Similar in theory to an FAQ wiki, except much easier to use, right?

Yes, more centered around people helping people, not just a page of information co-authored by the community… essentially the same, but the interaction design and feeling of it is just more community. Faqly is still in alpha mode, and we’re the first and only group to use it yet. They’ll launch in the next month or so probably. I think faqly can hit it off with the open source community pretty well, but will be open to working with other websites too.

Why did you place Facebook on the desktop instead of another social networking site like MySpace or Orkut?

We liked the developer platform and because we just use Facebook more in our community. Everex partnered with Facebook on getting us the icon.. that helped too.

Is there a difference between what is available via download verses what ships on the gPC?

The difference is in proprietary codecs, on the gPC, you can watch DVDs, play MP3s, etc. On the downloadable version, we’ve removed those.

Was Google cooperative towards the idea?

Everex and Google had a signed agreement for us to preload the Google toolbar. I actually went to Google yesterday to demo the real gPC out of the box, literally (i took one from the line). It’s not an official “google pc” or “google os”, it is what I think one should look like though. Google knew what we were doing, we showed them screenshots mid development, etc. We’ll keep our contacts there updated as we work on the next gPC with an improved gOS.

Please don’t sell out to Microsoft.

Oh yeah… we won’t.

Thanks for you time.

Thanks also. I hope this will get more developers excited and on board with us. I think it will be a fun ride.

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I’d like to extend a special thanks to David Liu for interviewing with me. For those of you wishing to help out, you can find the developer section on http://www.thinkgos.com/.

Let’s take a quick look at gOS and see just exactly what it has to offer. The “Favorite Applications” that appear in the task bar along the bottom of the screen are as follows:gos.png

  1. Firefox
  2. Google Mail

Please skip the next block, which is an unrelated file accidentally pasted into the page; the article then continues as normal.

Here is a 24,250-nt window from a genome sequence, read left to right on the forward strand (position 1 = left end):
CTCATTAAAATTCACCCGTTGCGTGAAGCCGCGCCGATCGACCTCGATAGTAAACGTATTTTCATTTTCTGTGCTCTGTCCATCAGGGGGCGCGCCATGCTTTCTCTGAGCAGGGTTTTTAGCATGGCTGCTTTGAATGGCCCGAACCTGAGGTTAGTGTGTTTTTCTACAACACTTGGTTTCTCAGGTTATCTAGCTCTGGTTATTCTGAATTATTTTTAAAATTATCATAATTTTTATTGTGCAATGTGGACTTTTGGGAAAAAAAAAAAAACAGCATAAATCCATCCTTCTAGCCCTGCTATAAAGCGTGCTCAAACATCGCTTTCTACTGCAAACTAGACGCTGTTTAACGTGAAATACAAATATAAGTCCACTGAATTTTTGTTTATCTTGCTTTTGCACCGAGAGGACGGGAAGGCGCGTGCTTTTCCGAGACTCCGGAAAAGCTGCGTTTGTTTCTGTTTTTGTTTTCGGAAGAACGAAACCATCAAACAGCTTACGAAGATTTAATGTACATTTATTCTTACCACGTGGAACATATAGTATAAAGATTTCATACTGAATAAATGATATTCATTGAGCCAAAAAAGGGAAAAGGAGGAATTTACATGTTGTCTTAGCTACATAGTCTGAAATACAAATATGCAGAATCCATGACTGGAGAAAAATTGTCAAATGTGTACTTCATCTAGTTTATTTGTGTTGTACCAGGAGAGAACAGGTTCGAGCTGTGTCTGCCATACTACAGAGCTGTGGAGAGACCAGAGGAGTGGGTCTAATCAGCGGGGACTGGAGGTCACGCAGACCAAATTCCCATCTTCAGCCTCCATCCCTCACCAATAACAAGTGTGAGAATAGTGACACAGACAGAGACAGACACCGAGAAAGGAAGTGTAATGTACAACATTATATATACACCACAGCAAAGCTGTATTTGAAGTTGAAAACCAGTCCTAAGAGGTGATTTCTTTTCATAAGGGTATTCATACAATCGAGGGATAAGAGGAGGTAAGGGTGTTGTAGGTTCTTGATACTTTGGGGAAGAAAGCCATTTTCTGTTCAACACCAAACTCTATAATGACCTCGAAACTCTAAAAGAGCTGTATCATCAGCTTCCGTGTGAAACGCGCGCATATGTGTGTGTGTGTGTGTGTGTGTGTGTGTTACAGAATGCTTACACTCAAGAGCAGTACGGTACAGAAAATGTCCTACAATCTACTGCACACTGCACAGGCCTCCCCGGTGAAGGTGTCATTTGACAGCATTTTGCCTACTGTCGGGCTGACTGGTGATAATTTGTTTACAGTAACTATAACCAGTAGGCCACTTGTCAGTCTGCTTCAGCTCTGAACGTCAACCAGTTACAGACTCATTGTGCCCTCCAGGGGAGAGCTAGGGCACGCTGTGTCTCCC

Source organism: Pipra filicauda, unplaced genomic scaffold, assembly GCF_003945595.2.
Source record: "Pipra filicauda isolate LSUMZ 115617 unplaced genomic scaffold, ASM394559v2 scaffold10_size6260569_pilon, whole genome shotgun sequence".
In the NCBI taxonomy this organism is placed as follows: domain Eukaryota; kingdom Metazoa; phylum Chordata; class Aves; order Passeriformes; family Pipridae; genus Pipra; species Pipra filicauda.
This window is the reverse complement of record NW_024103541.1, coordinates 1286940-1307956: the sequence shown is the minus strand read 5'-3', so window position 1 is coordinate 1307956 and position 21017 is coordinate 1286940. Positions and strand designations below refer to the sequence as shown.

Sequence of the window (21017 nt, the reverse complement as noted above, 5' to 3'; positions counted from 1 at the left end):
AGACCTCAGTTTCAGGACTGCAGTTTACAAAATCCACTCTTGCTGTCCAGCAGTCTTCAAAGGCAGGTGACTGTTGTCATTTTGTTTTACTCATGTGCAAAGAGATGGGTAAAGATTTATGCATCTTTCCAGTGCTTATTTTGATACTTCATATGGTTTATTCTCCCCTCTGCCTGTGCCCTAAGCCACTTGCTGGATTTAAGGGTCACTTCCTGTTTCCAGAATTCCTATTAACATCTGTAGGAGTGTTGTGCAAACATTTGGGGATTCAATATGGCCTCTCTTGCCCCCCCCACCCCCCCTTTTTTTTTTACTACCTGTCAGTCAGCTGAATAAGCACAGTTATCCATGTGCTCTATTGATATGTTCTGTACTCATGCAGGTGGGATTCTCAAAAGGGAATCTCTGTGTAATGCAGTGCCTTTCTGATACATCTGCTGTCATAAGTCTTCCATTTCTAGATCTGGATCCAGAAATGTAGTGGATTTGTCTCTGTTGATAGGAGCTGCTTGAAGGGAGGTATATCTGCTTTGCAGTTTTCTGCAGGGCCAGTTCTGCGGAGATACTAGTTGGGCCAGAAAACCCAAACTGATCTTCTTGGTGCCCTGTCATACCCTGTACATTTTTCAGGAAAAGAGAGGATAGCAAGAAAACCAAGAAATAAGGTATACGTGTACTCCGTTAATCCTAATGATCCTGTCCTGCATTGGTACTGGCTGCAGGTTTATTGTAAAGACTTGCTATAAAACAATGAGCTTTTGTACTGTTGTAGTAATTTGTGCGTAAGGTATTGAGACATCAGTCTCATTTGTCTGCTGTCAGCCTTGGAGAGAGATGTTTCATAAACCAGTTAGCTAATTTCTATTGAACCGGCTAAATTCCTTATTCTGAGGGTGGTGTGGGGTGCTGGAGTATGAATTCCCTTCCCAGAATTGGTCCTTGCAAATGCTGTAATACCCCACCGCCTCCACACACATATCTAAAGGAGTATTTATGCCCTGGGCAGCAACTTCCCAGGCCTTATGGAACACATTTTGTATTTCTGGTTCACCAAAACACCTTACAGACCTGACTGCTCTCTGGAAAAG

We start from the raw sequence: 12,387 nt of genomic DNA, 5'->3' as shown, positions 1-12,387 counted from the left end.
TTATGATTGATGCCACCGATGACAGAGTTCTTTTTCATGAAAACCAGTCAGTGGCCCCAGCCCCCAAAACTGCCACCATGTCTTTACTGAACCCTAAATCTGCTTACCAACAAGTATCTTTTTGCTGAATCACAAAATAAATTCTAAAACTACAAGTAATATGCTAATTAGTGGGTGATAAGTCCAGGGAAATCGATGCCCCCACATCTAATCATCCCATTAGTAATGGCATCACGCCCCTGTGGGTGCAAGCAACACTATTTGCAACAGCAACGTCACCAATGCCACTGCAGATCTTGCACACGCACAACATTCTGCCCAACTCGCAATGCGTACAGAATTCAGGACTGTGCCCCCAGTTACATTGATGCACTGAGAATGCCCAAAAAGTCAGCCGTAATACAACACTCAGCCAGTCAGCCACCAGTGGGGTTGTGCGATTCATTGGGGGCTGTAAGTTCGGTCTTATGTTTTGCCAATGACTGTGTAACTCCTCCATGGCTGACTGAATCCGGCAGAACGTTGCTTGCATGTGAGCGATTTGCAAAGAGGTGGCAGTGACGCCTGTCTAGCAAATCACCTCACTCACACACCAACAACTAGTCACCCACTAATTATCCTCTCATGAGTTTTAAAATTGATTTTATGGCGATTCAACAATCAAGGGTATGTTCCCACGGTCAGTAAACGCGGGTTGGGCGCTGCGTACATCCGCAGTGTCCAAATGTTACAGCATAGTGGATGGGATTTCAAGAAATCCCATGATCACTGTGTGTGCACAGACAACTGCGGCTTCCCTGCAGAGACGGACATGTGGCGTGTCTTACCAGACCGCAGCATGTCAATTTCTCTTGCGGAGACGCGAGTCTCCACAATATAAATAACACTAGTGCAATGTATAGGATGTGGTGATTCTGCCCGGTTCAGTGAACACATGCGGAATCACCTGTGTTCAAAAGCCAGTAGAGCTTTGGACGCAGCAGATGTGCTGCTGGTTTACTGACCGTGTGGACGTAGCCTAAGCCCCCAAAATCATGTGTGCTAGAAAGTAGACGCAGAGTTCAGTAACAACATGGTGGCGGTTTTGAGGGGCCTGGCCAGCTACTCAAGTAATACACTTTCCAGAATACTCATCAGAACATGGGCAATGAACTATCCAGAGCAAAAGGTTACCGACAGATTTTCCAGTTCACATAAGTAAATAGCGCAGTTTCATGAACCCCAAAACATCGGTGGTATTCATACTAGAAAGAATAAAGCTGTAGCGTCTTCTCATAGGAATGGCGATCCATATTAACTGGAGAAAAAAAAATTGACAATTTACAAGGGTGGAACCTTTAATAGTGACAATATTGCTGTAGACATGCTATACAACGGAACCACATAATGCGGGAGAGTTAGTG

3. Google News
  4. Google Calendar
  5. Google Maps
  6. Google Docs and Spreadsheets
  7. Google Product Search
  8. Blogger
  9. YouTube
  10. Facebook
  11. Faqly
  12. Meebo
  13. Rythmbox
  14. Skype
  15. Wikipedia
  16. Xine

Other applications which are loaded include GIMP for photo editing, and the excellent OpenOffice.org 2.2 office suite. The task bar is extremely easy to use – simply click an icon and Firefox opens up the application in most cases. The Google Toolbar is bundled with Firefox as well.

If you need another reason to buy, 1 year of free 24×7 technical support comes with purchase of a gPC. That’s more than some companies offer on computers that cost hundreds of dollars more.

gpc.png

Hardware Specifications

  • 1.5GHz, VIA C7®-D Processor
  • 512MB DDR2 533MHz SDRAM
  • 80GB Hard Disk Drive
  • DVD-ROM/D-RW Optical Drive
  • VIA UniChrome Pro IGP Graphics
  • Realtek 6-Channel Audio
  • 10/100 Ethernet Port
  • DB 15-Pin VGA Port
  • Six USB 2.0 Ports
  • RJ-11 Port
  • Headphone/Line-Out Port
  • Two Microphone/Line-In Ports
  • Serial Port
  • Parallel Port
  • Keyboard
  • Mouse
  • Amplified Stereo Speakers

In the end, gOS (and by default, the gPC) is an extremely functional system that hits the sweet spot of the “online desktop” cliché with professional quality, utilizing Google Applications in a easy to use and graphically rich environment. If you’re interested in trying out Linux for the first time, I would suggest downloading gOS or checking out the gPC at Walmart.

Woohoo, I got linked by Techcrunch.